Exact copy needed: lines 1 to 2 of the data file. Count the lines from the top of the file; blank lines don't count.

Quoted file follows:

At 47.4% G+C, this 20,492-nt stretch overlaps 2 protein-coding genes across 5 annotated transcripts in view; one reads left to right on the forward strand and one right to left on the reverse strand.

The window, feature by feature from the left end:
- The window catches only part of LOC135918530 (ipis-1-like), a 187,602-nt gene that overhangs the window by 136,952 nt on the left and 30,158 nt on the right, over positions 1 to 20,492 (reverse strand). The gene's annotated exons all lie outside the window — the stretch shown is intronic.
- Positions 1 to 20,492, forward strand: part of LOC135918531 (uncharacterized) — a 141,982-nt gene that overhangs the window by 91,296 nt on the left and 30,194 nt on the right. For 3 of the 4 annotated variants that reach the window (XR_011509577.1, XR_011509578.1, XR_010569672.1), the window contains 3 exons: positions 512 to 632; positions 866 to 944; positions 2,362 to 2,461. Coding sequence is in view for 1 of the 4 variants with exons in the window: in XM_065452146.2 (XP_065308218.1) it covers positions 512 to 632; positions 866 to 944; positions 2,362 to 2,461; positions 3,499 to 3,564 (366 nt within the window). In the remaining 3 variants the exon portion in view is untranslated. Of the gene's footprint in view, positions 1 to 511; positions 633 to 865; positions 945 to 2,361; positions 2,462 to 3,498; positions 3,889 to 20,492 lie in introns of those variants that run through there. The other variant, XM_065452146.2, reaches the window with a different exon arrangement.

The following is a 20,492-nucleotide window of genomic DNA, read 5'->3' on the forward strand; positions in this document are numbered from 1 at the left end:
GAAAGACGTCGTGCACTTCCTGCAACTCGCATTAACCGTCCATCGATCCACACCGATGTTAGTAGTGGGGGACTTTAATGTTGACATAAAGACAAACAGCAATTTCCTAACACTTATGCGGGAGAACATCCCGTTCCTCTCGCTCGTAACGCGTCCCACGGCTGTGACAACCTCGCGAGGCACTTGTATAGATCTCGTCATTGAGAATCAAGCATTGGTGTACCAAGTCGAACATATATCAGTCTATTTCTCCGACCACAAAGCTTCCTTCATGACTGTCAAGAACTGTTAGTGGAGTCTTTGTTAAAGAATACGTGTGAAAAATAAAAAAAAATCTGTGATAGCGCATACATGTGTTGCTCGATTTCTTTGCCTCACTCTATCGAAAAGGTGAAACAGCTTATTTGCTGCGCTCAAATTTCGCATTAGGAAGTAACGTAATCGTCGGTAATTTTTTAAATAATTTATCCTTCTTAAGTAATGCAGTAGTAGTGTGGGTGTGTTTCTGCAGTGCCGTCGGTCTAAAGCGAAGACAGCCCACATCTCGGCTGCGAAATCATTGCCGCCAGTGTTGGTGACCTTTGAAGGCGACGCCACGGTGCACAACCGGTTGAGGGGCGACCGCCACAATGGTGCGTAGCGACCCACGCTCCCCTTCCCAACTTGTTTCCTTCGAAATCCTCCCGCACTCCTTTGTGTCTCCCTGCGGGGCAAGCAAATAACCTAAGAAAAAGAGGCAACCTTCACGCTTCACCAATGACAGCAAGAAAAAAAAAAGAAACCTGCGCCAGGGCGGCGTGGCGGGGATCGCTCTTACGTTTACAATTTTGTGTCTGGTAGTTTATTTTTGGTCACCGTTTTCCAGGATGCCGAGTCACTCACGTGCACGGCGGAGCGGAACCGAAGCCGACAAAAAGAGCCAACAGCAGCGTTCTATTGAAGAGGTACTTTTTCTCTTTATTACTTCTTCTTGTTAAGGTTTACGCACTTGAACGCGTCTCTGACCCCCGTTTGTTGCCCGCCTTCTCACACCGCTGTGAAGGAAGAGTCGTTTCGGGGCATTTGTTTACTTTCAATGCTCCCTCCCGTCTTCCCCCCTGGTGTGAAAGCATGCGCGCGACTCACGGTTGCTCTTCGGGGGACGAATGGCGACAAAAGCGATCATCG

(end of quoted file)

At 47.4% G+C, this 20,492-nt stretch overlaps 2 protein-coding genes across 5 annotated transcripts in view; one reads left to right on the forward strand and one right to left on the reverse strand.

The window, feature by feature from the left end: